Controversial methods of cooling the Earth by reflecting sunlight are gaining traction as global temperatures rise

ABC News looks at solutions to climate change and environmental issues with the series “Our Power: People, Climate and Our Future.”

According to a report by the World Meteorological Organization, the planet has witnessed an unrelenting range of record-breaking global temperatures as the speed and impact of climate change increases.

As the effects of human-enhanced climate change intensify, relatively untouched ideas are gaining momentum as potential short-term solutions to reducing Earth’s temperature.

Solar radiation modification or solar geoengineering is a concept that covers several different technologies or approaches to reflect sunlight into space to manipulate the planet’s temperature.

In 2023, the White House released a report outlining a plan to conduct more research on the two solar radiation modification approaches, saying it was important to better understand the risks and benefits of both technologies.

But solar geoengineering is a controversial topic among scientists, politicians and communities concerned about its potential impacts.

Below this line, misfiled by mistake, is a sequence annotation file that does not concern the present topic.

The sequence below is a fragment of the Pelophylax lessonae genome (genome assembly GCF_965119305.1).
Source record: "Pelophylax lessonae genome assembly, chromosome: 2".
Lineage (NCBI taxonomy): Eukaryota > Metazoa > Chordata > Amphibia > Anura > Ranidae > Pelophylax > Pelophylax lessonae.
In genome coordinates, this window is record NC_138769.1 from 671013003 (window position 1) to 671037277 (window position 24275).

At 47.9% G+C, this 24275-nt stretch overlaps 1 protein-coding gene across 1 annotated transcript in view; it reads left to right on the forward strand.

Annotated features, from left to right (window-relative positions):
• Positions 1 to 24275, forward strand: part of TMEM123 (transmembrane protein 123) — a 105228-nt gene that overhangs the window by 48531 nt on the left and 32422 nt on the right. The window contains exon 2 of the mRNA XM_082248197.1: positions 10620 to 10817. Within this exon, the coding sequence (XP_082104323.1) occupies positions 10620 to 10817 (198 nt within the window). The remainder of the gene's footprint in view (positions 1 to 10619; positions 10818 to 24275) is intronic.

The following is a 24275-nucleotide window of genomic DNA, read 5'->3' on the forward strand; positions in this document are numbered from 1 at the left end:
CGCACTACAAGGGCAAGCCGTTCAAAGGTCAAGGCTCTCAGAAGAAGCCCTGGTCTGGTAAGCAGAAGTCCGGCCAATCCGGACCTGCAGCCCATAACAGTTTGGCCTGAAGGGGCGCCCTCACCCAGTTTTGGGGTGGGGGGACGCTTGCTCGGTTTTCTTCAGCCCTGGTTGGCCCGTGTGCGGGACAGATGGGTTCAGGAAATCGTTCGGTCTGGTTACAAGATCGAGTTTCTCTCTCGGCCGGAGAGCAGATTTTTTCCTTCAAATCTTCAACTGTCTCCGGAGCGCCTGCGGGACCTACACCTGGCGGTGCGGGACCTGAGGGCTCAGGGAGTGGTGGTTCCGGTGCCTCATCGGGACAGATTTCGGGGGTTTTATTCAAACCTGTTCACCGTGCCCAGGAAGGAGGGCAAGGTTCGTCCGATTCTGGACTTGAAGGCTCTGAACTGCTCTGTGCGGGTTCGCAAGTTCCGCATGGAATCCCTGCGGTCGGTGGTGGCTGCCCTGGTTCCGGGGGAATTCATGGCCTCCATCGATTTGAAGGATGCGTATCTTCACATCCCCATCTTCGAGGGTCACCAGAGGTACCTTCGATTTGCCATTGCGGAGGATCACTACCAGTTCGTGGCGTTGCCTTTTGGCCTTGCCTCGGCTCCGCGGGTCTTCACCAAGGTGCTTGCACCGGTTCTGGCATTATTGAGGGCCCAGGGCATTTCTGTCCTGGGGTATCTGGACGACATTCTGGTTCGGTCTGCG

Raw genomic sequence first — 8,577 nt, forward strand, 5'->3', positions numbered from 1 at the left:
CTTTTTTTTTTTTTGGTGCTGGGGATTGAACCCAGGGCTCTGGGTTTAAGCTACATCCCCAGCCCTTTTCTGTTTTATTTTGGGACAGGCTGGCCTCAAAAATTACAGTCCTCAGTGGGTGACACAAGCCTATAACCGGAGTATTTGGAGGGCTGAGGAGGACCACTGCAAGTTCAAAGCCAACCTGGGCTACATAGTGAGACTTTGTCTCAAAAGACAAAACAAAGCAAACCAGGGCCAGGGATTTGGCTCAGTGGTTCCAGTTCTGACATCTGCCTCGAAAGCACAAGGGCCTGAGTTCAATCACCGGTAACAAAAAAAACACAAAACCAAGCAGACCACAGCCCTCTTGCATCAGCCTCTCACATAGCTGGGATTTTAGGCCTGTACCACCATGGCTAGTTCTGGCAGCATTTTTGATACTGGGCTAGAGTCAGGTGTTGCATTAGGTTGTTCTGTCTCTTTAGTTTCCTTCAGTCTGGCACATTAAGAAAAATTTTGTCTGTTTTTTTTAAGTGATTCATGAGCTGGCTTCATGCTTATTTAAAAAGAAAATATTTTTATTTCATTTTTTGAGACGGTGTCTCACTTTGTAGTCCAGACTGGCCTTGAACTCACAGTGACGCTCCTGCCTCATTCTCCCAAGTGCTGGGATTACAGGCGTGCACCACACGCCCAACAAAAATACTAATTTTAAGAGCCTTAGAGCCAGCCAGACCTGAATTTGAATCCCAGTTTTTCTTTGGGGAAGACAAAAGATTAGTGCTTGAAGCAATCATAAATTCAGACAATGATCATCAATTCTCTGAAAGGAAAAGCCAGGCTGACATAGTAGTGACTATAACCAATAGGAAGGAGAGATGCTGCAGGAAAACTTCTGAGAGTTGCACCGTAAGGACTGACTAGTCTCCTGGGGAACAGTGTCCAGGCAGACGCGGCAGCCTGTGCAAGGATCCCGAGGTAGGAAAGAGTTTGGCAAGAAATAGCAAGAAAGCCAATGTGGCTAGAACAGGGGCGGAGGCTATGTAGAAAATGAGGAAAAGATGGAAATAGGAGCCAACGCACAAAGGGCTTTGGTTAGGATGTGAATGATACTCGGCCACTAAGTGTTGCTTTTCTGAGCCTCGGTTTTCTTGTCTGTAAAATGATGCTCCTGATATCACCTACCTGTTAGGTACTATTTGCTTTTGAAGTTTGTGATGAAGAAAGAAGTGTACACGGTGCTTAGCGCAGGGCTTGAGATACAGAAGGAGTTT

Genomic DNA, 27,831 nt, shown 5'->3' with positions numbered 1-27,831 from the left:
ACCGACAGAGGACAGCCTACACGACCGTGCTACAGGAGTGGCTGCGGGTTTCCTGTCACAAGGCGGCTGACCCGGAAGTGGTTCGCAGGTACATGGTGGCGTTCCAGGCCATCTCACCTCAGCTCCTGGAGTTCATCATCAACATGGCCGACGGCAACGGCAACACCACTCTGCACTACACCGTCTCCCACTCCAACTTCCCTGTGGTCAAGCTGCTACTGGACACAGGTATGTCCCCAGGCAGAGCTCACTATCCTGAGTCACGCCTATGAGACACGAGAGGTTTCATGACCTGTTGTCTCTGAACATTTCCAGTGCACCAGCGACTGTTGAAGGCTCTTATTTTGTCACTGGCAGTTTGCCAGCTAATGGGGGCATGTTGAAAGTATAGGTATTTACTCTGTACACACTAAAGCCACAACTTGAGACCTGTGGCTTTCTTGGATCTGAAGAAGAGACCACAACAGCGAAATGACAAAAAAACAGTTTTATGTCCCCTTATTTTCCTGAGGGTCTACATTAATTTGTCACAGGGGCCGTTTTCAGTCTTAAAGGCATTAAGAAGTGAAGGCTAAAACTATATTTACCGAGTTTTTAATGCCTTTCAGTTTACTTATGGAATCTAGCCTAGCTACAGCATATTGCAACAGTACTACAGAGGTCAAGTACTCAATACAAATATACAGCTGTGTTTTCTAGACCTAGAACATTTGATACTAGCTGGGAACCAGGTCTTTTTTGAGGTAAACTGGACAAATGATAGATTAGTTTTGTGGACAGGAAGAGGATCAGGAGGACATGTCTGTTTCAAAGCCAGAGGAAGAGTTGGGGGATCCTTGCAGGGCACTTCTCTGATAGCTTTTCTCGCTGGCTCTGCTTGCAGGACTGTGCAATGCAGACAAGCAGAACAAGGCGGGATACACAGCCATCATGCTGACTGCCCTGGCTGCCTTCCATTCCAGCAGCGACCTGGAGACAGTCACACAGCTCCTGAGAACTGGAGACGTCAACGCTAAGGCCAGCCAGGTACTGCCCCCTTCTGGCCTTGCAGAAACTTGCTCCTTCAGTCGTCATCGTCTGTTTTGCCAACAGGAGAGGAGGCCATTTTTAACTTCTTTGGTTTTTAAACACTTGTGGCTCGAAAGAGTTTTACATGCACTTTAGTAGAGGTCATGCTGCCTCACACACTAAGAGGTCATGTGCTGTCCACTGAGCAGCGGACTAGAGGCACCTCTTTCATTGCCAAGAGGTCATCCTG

While some experts have been researching techniques that could cool the planet for decades, very few experiments have been conducted, and critics argue that we don’t know enough about the potential effects on climate and water events. And we don’t have air, water cycles or food production.

We need more scientists from more places who can ask questions about systems that are site-specific. We need policy makers who understand the cultural, social and political dynamics of their societies. The dynamism of activity, accountability, and in the first place about how to create policy and ideas, and we need it everywhere. Geoengineering Research, told ABC News.

Talaati says the vast majority of conversations about solar geoengineering come from countries like the United States, so his organization is reaching out to communities in the global south affected by climate change to raise awareness about Share solar geoengineering as a growing research area. .

Increased attention to solar geoengineering research has drawn scrutiny from critics who worry that research alone increases the likelihood that a country will choose these technologies. In 2022, more than 60 climate scientists and experts from around the world signed a letter calling for an agreement not to pursue solar geoengineering.

In the United States, Tennessee and several other states have passed laws that make it illegal to release chemicals or other substances with the intention of altering the climate or the intensity of sunlight.

Ginger Zee, ABC News meteorologist and senior climate correspondent, leads two research teams that could one day reflect enough sunlight to help cool Earth’s temperatures — brightening marine clouds and injecting stratospheric aerosols.